Remarkable Checking

 

$0

None

 

0%

1.35%**

 

N/A

Monthly

Savings are easily accessible but difficult to control.

Savings

Primary

Secondary

Holiday or Tax Savings

 

$5

$0

$25

 

0.10%

0.10%

0.25%

Monthly

Can withdraw funds anytime, as long as you maintain a $5.01 balance.

Money market

$500 – $9,999.99

$10,000 – $49,999.99

$50,000 – $99,999.99

$100,000 – $249,999.99

$250,000+

$500

 

0.20%

0.25%

0.35%

0.45%

0.60%

Monthly

Can make in-person withdrawals anytime, as long as you maintain a $500 balance.

CD

6 months

12-17 months

18-23 months

24-35 months

36-47 months

48-59 months

60 months

$500

 

0.30%

0.40%

1.0%

0.75%

1.49%

1.54%

1.98%

Daily

Can make limited withdrawals for a fee until the term is up. Terms last from 6 to 60 months.

 

 

How your money grows over time

Let’s say you’ve got $1,000 saved up. The rate at which your money grows will depend on which type of account you choose. Based on today’s interest rates, here’s what your money will look like in:

Type

1 month

6 months

1 year

18 months

Non-interest Checking

$1,000

$1,000

$1,000

$1,000

Remarkable Checking

$1,001.13

$1006.77

$1013.58

$1020.44

Savings

$1,000.08

$1,000.50

$1,001

$1,001.50

Money market

$1,000.17

$1,001

$1,002

$1,003

CD

$1,000.83

$1,005.01

$1,010.05

$1,015.11


Now let’s say you’ve budgeted $100 a month to add to your initial savings deposit. Since you can’t make deposits to a CD during its set term, we’ll just compare checking, savings and money market accounts. Here’s what your money will look like in:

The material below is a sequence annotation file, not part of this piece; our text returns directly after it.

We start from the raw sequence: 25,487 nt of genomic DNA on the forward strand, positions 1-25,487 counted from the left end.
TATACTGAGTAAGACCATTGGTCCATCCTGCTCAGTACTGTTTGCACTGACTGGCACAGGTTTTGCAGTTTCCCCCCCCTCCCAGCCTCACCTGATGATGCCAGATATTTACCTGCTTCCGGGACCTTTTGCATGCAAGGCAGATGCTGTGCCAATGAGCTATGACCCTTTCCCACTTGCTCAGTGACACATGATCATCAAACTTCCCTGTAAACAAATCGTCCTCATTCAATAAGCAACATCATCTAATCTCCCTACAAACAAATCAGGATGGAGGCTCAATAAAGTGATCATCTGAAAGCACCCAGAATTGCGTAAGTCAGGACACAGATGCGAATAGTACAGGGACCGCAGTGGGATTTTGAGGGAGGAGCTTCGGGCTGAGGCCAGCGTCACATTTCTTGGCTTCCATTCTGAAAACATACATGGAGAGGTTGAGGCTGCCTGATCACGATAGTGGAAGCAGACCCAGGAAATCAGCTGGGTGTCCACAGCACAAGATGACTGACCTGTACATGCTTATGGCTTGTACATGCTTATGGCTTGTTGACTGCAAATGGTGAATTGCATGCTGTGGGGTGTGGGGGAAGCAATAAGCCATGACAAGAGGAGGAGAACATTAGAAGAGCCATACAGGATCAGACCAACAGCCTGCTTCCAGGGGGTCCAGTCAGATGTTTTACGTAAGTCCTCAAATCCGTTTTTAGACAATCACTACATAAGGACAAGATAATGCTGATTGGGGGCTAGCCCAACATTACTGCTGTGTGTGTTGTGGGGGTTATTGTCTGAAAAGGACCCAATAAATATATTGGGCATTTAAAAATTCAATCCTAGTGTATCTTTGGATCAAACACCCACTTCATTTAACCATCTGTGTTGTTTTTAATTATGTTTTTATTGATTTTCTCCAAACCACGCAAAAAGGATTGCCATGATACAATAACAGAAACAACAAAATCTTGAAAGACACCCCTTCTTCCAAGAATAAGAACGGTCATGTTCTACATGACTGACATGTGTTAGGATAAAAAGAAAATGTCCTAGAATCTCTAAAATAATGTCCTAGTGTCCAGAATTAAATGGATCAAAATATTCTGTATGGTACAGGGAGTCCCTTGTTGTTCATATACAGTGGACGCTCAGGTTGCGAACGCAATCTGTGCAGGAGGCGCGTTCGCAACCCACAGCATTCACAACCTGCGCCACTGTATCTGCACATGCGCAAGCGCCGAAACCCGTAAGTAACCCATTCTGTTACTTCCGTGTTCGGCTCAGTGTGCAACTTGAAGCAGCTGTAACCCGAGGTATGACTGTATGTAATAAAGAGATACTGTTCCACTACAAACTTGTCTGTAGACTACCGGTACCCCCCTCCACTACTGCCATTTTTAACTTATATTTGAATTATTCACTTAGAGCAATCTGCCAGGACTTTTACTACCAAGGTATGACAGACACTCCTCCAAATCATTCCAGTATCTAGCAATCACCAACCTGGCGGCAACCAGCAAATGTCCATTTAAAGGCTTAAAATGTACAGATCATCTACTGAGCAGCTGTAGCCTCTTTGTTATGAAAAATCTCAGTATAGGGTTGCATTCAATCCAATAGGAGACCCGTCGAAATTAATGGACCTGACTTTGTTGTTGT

Type

1 month

6 months

1 year

18 months

Non-interest Checking

$1,100

$1,600

$2,200

$2,800

Remarkable Checking

$1,101.24

$1,609.14

$2,222.40

$2,839.81

Savings

$1,100.09

$1,600.68

$2,201.65

$2,802.93

Money market

$1,100.18

$1,601.35

$2,203.30

$2,805.86


See the difference?

With the right savings account and enough time, you can use compound interest to accelerate your savings potential. The faster your nest egg grows, the more secure your future will be.

 

*APY = Annual Percentage Yield. Rates current as of 2/1/2017 and subject to change. Fees could reduce earnings. Early withdraw penalties may apply to CDs. 
**1.35% Annual Percentage Yield (APY) offered on Remarkable Checking applies to the first $20,000 and .30% APY on balances greater than $20,000 subject to the following qualifying factors (the “Qualifying Factors”) being met during each statement cycle: i) 12 debit card transactions must clear through your account during the cycle; ii) one direct deposit or other ACH credit or withdrawal must clear through your account during the cycle; iii) one login to Internet Banking or MyOCCU Mobile during the cycle; and iv) maintain active enrollment in eStatements during the cycle. If one or more of the Qualifying Factors are not met, you will receive default interest of .05% APY for that statement cycle. APYs effective 08/18/2014 and subject to change at any time. Fees could reduce earnings.